Justice Qazi Faez Isa's Stance: An Exception Or The Rule?

Justice Qazi Faez Isa's Stance: An Exception Or The Rule?
Pakistani leftists, liberals, PPP and, of late, N-League (the “Joint Opposition”) are no fan of the Supreme Court. Mention Iftikhar Muhammad Chaudhry or Mian Saqib Nisar in their presence and then just run away. But they are all supporting Justice Qazi Faez Isa, because they believe that he is the first exception to the general rule (no pun intended) in Pakistan that when it comes to judges and men in uniform, it’s a “no see”. That is, a civilian judge is not supposed to exercise any jurisdiction over an on-duty member of the armed forces for any reason whatsoever, or, for that matter, even bring anything on judicial record that may necessitate accountability of these forces. When Justice Isa noted in his Faizabad dharna judgment – twice, in paras 15 and 45) - that “TLP’s dharna participants received cash handouts from men in uniform”, relying on the BBC report in this regard, he broke this rule, they say. Since this has never been done before, Justice Isa has come to be an exception to the rule, they say.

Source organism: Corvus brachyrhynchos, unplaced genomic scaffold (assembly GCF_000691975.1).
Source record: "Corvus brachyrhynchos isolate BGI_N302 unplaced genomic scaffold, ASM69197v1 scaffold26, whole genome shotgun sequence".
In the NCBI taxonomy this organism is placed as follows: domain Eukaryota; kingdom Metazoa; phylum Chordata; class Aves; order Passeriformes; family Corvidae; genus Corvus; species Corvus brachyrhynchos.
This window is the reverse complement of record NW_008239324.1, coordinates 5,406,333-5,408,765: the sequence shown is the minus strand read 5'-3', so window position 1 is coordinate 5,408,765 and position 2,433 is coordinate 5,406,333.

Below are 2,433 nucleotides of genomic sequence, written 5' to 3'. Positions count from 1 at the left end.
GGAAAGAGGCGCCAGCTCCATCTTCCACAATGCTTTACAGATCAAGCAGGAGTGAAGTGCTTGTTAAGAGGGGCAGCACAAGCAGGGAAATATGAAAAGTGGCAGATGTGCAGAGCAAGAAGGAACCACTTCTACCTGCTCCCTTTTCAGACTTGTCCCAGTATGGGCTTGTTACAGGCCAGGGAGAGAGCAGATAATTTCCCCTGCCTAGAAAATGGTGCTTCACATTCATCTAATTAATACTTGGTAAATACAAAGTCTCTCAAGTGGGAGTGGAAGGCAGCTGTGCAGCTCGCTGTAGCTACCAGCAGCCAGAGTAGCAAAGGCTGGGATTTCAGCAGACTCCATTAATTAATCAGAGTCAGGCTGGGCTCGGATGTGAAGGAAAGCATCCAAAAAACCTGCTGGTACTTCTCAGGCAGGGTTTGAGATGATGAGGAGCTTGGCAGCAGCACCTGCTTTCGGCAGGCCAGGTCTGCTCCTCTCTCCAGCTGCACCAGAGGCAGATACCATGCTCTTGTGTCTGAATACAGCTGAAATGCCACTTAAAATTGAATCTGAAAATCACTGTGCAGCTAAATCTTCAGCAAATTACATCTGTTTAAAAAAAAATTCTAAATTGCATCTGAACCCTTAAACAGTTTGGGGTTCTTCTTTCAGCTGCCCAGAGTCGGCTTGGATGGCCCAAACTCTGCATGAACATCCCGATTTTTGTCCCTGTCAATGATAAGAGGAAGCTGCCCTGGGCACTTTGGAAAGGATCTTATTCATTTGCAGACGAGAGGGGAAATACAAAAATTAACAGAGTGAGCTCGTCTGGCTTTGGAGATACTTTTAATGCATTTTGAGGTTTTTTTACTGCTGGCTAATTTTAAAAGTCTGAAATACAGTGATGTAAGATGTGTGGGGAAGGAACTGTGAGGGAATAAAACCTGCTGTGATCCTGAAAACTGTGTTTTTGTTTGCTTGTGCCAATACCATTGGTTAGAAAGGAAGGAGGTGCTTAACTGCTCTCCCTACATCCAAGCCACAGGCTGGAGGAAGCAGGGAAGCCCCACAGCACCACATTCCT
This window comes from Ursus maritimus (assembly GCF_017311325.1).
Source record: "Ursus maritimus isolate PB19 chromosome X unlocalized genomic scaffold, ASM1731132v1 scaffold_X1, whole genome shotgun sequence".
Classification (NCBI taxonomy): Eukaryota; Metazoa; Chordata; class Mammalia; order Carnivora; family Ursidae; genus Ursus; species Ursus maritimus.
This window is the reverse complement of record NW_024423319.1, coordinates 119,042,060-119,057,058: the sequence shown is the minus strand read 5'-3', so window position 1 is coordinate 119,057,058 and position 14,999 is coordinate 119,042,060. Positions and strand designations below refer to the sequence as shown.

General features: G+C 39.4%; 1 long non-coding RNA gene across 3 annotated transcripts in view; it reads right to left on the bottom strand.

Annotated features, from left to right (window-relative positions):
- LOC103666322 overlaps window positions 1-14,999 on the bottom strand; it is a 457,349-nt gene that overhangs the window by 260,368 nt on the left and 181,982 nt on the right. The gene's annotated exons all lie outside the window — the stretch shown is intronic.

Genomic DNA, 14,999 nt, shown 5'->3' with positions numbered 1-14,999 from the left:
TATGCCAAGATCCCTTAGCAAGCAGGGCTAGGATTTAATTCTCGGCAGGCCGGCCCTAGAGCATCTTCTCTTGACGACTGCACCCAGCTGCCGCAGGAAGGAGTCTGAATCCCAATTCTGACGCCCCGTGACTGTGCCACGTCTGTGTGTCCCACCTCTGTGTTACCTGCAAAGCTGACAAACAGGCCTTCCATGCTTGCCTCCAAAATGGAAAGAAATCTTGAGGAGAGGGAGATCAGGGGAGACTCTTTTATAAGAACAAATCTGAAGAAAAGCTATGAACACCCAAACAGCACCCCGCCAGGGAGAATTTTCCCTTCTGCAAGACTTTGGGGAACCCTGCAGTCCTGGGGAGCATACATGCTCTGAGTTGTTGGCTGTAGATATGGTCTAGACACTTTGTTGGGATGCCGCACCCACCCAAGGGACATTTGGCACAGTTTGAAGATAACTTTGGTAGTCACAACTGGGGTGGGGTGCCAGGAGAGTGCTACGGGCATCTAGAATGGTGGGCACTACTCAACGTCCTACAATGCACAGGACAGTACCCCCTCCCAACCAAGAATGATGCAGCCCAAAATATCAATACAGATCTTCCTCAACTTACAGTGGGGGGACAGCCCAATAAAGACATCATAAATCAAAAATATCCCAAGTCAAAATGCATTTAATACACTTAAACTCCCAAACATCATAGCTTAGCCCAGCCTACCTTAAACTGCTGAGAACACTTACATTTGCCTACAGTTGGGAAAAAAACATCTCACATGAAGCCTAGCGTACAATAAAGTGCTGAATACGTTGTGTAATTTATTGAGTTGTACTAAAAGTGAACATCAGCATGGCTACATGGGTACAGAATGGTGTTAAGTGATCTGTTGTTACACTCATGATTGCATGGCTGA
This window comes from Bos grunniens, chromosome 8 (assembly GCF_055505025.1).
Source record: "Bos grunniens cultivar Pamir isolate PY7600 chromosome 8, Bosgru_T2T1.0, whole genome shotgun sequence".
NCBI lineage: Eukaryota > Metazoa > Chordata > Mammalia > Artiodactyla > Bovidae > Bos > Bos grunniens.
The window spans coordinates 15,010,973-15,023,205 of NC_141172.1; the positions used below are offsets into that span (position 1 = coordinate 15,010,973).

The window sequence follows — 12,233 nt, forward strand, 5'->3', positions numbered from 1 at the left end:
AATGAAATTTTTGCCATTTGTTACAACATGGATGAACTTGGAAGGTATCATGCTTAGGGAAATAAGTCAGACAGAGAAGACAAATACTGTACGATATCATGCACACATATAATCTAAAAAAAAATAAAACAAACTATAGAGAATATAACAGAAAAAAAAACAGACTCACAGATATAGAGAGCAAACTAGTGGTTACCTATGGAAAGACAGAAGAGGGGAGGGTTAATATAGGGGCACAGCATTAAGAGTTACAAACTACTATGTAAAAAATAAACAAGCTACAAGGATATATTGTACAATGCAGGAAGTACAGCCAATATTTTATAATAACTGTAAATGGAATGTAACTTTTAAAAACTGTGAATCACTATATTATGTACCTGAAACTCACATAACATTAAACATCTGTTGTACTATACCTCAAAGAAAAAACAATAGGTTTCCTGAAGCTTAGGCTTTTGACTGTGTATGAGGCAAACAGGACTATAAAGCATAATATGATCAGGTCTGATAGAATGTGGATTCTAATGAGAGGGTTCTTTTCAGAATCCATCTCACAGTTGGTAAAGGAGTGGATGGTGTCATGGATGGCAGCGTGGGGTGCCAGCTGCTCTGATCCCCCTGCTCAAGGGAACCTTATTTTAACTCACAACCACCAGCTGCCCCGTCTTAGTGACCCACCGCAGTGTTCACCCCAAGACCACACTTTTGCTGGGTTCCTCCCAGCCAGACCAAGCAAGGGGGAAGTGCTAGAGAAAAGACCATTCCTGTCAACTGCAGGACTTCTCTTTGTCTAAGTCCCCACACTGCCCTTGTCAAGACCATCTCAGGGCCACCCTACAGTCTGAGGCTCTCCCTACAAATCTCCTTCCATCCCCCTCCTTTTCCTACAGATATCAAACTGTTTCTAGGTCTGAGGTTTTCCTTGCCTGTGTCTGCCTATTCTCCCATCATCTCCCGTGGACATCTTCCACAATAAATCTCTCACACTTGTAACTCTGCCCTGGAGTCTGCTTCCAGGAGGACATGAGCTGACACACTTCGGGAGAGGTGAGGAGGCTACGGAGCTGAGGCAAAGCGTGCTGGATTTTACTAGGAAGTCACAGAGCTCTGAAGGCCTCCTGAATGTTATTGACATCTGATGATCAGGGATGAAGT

However, while agreeing that Justice Isa has indeed done what we “see” him to be doing, I am compelled to “call out” the Joint Opposition for their “hatred of Yazid/Army rather than love of Ali/Justice Isa”, and submit as follows: Justice Isa was acting in a suo moto case on the Faizabad Dharna (SMC No. 7 of 2017), which is to say that he was acting at the behest and with the blessing of then Chief Justice Mian Saqib Nisar (tenure: 31.12.2016 to 17.01.2019). Needless to say, you would have noticed that a suo moto is very much akin to a licence to kill. Chief Justice Nisar gave this licence to Justice Isa, and the former in turn had gotten it from his predecessors, in the dynamic form perfected in practice and bequeathed by the numero uno, Chief Justice Iftikhar Muhammad Chaudhry (tenure: 29.06.2005 to 11.12.2013). This is the full picture of our current judicial landscape, and we must “see” it using the lens of comprehensive and impartial historical analysis, as I have tried to do below.